When we built our home over 12 yrs ago we kept 2 very large wild Hemlocks in the front yard and even with allot of precaution we took not to let the machinery disturb the soil in that area the back fill they did about 15-20 feet away from the trees to raise the land for proper drainage even though this was less then 1 foot of soil added it still affected the trees...the damage could be seen in the first 2 years. Today 12 yrs later I believe that this may be one of the last yrs that we'll get to keep them as I've noticed today that the bark at the first 3 feet from the base is separating from the wood...the markings of a woodpecker is a big indicator that the insects have penetrated beneath the bark and the tree is no longer healthy enough to properly hold its natural armor.

I hope to take from all of your experiences on my future tree adventures (outdoors for Hemlock of course)

Laughing

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Hemlock

Post  bonsaisr on Wed Apr 07, 2010 10:30 pm

shy wrote:I will certainly attempt at shaping some Hemlocks outdoors and I'll try to find information on potting a wild one for the first time without too much shock to the tree.
You can't just dig up a tree & put it in a bonsai pot. It requires a gradual transition. You will have to put it first in an oversized training pot. Read Nick Lenz' book, Bonsai From the Wild.
And, no, you can't grow hemlocks indoors. They are difficult outdoors. And there is no way grafting will change that.
shy wrote:
I'll be going to Utah for the whole month of May and am debating if I should bring my 2 new Bonsai with me...I think it might be a problem at the border though...I may have to ask a friend to take care of them...
You won't be able to take your trees to Utah because they would have to be quarantined for two years. Make sure your friend understands how to take care of bonsai. They are not houseplants.
Iris

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Re: indoor Hemlock Bonsai

Post  shy on Wed Apr 07, 2010 11:41 pm

Thanks Iris,

I'm sorry I didn't specify that I don't think this yr would be a good choice of my part for attempting the wild potting...as I will be gone for 1 month this summer but I would like to read up on shaping and trimming and might try a few techniques while leaving them in the ground. Even though I love Bonsai, I also enjoy larger trimmed trees, I live out in the country and have plenty of space to fill.

I will certainly look up the book you've mentionned thank you for the suggestion. Maybe by next yr I'll be ripe enough to try the potting step

flower

Carole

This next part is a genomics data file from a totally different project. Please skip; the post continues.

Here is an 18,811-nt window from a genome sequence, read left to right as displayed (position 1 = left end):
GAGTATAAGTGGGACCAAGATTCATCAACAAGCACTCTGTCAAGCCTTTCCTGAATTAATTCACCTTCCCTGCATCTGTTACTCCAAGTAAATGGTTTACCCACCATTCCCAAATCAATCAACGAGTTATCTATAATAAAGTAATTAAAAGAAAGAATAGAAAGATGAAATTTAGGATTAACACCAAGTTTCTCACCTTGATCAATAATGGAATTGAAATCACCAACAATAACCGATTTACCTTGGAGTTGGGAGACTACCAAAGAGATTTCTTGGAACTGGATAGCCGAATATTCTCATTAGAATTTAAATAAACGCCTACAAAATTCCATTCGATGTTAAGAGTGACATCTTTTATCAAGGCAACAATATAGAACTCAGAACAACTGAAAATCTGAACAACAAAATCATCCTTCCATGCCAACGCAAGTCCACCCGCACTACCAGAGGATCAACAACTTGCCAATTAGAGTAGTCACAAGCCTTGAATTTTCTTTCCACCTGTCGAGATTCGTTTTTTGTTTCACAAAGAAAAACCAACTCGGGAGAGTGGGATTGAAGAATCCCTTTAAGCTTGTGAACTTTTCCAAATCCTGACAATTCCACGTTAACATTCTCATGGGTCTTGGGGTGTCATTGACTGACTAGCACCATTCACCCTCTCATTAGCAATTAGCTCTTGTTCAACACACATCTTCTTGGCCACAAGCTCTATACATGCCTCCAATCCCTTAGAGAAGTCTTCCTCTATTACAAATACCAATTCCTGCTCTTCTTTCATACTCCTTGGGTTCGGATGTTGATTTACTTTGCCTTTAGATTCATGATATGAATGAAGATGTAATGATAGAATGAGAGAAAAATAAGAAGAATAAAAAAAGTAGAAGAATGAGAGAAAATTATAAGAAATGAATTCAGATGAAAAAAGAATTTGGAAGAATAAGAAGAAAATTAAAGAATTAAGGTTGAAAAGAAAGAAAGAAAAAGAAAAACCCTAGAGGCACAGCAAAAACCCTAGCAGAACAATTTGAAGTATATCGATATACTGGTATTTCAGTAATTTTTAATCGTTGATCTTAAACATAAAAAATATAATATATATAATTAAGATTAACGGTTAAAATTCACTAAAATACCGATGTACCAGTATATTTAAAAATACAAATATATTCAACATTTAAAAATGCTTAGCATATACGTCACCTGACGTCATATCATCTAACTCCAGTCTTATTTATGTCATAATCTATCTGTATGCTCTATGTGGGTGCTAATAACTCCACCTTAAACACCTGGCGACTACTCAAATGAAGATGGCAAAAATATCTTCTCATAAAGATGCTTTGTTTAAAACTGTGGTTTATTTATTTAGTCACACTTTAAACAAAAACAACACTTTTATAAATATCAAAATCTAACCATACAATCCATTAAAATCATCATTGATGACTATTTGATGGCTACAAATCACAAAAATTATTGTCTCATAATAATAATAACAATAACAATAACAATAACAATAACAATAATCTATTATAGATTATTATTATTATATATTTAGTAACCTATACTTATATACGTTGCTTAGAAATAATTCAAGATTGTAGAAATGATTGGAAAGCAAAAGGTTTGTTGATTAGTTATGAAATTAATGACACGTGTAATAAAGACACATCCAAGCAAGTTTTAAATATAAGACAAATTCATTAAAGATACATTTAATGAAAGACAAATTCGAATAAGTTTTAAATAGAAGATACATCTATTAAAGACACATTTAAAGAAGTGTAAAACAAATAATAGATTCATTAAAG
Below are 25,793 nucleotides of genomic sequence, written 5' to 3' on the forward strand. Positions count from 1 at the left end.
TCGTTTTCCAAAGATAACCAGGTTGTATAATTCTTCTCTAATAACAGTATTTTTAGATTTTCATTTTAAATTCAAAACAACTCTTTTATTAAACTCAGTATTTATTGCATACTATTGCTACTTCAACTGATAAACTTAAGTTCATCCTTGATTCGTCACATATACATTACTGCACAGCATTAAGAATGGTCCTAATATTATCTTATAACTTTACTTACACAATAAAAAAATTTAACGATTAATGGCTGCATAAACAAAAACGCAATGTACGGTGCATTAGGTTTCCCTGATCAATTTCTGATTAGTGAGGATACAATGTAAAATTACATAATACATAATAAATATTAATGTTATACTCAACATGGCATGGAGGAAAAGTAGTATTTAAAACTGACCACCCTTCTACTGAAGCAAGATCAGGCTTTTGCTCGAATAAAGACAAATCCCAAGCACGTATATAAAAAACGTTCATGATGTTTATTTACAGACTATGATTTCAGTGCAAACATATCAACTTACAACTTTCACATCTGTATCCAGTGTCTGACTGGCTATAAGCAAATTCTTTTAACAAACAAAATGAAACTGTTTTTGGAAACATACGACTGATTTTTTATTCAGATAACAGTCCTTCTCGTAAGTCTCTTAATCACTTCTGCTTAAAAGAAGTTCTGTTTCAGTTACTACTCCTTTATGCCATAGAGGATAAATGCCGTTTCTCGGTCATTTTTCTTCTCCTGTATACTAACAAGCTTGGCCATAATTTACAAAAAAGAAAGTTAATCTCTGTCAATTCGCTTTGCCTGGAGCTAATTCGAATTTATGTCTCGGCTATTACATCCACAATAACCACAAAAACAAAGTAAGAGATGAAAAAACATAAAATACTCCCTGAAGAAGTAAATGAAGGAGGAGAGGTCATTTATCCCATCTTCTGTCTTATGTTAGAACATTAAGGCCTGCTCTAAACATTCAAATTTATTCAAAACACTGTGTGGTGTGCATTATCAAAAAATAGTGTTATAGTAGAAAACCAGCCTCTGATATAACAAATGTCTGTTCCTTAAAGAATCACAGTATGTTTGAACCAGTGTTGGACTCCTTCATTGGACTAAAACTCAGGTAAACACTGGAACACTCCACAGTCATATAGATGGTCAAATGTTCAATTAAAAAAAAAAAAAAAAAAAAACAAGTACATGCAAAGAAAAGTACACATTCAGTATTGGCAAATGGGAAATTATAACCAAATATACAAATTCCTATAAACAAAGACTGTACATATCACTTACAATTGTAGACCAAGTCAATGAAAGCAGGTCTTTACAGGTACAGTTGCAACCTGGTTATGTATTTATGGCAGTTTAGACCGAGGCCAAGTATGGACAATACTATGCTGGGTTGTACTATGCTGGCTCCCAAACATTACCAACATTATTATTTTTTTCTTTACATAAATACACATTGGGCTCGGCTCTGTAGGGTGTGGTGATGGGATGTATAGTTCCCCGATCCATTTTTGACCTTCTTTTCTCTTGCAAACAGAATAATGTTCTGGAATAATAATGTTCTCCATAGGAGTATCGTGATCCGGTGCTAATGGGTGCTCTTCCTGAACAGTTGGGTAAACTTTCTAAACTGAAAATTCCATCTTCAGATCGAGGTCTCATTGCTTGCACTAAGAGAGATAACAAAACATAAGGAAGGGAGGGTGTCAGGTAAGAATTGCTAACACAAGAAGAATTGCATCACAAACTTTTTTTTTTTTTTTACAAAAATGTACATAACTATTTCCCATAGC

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Re: indoor Hemlock Bonsai

Post  Fuzzy on Thu Apr 08, 2010 12:48 am

I think hemlock are an extremely under used species for bonsai cultivation which is a shame, because the leaves are about half the size of yew and with good care the tree will bud profusely. A lovely species imo especially when the local forestry commission warden has given permission to collect as they are regarded as weeds. Smile

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Re: indoor Hemlock Bonsai

Post  shy on Thu Apr 08, 2010 2:02 pm

Wow....weeds....if the warden only knew what we know about these wonderful trees, their appreciation would certainly thrive. I'm presuming these trees are very common in your area as well?

Hemlocks are common in my area as well and I think when a natural resource is plentiful locals don't seem to appreciate them as much. I do agree with you, they are very unique, the needles are much softer then they look and their shape gives them a "fluffy-er" look then some of their close relatives and the branches have more flexibility and movement in the wind then some of the other conifers.

I grew up 2 hrs away from where I currently live and there were no Hemlocks to be seen...my first encounter was 15yrs ago and have appreciated them ever since.

Thanks for taking part in the conversation,

Carole

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Update

Post  Tyler on Mon Mar 05, 2012 4:09 pm

I came across this thread searching Hemlock, and might I add this has been quite the usefull thread to follow. I am trying my hand at bonsai and also working with wild Hemlocks in Canada. I was wondering how your bonsai is doing shy, also if you had any advice or tips you learnt and don't mind sharing ( I havent come across too many others working with these trees).

That being said if anyone else has any new hemlock tips, I am eager to learn!

TyGuy

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Re: indoor Hemlock Bonsai